Friday newsletter time: With smoke clearing, Rangers finish homestand with clean victory
(AP Photo/Tony Gutierrez)
ARLINGTON — Tony Beasley bounced into the media interview room Thursday morning with a smile on his face.
He’d received some advice from back home to not let his new job change him, and then realized that he hadn’t been himself since Chris Woodward was fired Monday and Beasley was selected to be the Rangers’ interim manager.
He’s usually energetic and care-free, but had been somewhat consumed by the more serious nature of his new job.
To heck with that.
“Today is the first day that I feel like myself,” he said.
All he wanted from his ballclub in the finale of a four-game series with Oakland was a clean game. No silly mistakes, no wasted at-bats, no mountain of walks issued.
Beasley got it.
Nate Lowe launched a three-run homer and Dane Dunning allowed two runs in six innings as the Rangers cruised to a 10-3 victory over the A’s and a winning record (4-3) on the homestand.
The Rangers also this week fired president of baseball operations Jon Daniels, replacing him with Chris Young. But on Thursday baseball prevailed over the off-the-field distractions.
“I think the whole day was a much more relaxed atmosphere,” Beasley said.
The team celebrated Martin Perez reaching 10 years of MLB service time, a significant milestone for any player. Beasley said that set the tone for the day.
Jonah Heim collected an RBI triple in the second, and newcomer Mark Mathias hit is first homer with the Rangers later in the inning. Lowe’s 17th homer of the season came in the fifth to put the Rangers up 7-2.
But Beasley said his favorite play was just before that, when Marcus Semien went from first to third on a Corey Seager single and Seager hustled into second on the throw.
“Our two main players really set the tone for us as far as hustle is concerned and effort,” Beasley said. “That was big, and we fed off that.”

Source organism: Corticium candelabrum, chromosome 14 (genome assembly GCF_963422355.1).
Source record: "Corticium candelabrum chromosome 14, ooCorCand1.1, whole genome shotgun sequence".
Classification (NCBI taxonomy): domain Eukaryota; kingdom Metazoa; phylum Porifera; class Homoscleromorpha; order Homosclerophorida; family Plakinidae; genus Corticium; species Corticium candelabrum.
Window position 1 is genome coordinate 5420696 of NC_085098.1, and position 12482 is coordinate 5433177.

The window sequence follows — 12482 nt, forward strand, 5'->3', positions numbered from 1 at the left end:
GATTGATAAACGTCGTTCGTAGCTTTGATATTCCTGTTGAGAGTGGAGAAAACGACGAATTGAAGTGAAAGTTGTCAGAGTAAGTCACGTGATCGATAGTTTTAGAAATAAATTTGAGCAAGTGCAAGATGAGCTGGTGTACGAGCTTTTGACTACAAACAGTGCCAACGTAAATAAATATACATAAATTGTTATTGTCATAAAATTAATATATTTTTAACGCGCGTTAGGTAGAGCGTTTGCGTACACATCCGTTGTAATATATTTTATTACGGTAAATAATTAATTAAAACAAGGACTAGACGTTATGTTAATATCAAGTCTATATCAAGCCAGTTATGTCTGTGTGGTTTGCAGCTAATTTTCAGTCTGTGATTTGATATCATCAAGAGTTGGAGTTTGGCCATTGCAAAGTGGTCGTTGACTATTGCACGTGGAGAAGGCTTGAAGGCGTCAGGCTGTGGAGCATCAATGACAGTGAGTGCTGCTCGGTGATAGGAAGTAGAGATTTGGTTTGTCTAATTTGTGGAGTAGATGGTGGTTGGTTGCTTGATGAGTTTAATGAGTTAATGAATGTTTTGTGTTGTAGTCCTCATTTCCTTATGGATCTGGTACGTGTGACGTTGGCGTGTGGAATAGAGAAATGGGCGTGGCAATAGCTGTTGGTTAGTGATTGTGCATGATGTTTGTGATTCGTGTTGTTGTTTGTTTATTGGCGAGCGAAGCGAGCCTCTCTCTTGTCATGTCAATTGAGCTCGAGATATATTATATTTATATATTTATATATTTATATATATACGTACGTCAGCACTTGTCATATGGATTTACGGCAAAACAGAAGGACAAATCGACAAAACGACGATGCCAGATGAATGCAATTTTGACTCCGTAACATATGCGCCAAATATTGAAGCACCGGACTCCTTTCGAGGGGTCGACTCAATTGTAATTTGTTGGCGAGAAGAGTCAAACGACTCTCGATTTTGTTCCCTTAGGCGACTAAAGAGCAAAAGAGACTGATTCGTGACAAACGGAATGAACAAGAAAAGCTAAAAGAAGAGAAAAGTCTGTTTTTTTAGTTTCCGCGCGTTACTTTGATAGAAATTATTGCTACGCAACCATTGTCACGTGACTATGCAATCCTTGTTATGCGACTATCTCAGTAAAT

The Rangers packed their bags and left for Minnesota after the game. Young was originally scheduled to be the executive on the trip, and he is expected to address the game about Daniels’ ouster this weekend.
Andrus’ new team
Former Rangers shortstop Elvis Andrus landed with the White Sox on Thursday, the day after the A’s released him.
Andrus had lost out on playing time as the A’s wanted to see Nick Allen at shortstop, and Andrus voiced his displeasure. He wasn’t letting it affect him on the field, and he launched a two-run homer Tuesday against the Rangers in his final game with Oakland.
The A’s did the courtesy of releasing him two weeks before the deadline for a contending team to sign him and still have him eligible for the postseason. The White Sox are in third place in the American League Central, 2 1/2 games behind Cleveland and three games out of the final wild-card spot.
The White Sox are also without shortstop Tim Anderson, so Andrus will see steady at-bats. He’s also a veteran with playoff experience who can do good things off the bench if he slides into a backup role when Anderson returns.
Card of the Week
I was kind of in no-man’s land this week when it came to Card of the Week. I don’t have a Young or Woodward card, and I don’t know if Beasley and Daniels have cards.
I’ve already used the rookie card of the latest podcast guest, Ryan Garcia.
So, it was one of those weeks to pull another random card from the top of a pile in the Wilson card closet, and this sweet son of a gun was sitting on top.
The Card of the Week is the 1975 Topps Rookie Infielders No. 617.
Which of the four rookie infielders had the best career?
Mike Cubbage spent parts of the first three seasons (1974-76) of his eight-season career with the Rangers, finishing with a 6.4 career WAR.
Doug DeCinces played for 15 seasons, the first nine with the Orioles and then six with the Angels. He finished third in MVP voting in 1982, winning a Silver Slugger, and was an All-Star in 1983. Career WAR: 41.7.
Reggie Sanders didn’t play in the majors in 1975. In fact, his only MLB at-bats came in 1974, and he had a decent rookie season (.742 OPS, 110 OPS+). He homered in his first career at-bat. Career WAR: 0.3.
Manny Trillo played 17 seasons, debuting with Oakland before sliding over to the Cubs in 1975 and finishing third in Rookie of the Year voting. He was a four-time All-Star, won three Gold Gloves, two Silver Sluggers despite only 13 combined homers those seasons, and won a World Series with the 1980 Phillies. Career WAR: 11.2.
Trillo must be wondering, “WAR, what is it good for?”
Am I right?
Enjoy the ride this weekend. See you Monday. Enjoy.
Faster, faster…this is great! 😏😂🐶💨 pic.twitter.com/m8QINWtQc0
— Fred Schultz (@FredSchultz35) August 18, 2022
Jeff Wilson, email@example.com
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